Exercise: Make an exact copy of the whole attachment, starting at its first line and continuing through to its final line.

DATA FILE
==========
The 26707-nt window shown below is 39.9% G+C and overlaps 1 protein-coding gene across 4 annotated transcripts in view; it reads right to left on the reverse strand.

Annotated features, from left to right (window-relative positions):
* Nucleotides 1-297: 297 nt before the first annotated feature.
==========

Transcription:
The 26707-nt window shown below is 39.9% G+C and overlaps 1 protein-coding gene across 4 annotated transcripts in view; it reads right to left on the reverse strand.

Annotated features, from left to right (window-relative positions):
* Nucleotides 1-297: 297 nt before the first annotated feature.